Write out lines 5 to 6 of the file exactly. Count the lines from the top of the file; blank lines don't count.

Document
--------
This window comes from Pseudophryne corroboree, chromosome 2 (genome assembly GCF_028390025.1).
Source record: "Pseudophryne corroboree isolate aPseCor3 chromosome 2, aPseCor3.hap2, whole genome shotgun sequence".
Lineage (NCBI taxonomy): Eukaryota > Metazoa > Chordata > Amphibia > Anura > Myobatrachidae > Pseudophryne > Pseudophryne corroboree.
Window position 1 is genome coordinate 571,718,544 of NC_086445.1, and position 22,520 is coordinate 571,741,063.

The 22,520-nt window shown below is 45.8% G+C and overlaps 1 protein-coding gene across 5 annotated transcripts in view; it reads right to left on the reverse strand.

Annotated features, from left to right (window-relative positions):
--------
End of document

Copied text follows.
The 22,520-nt window shown below is 45.8% G+C and overlaps 1 protein-coding gene across 5 annotated transcripts in view; it reads right to left on the reverse strand.

Annotated features, from left to right (window-relative positions):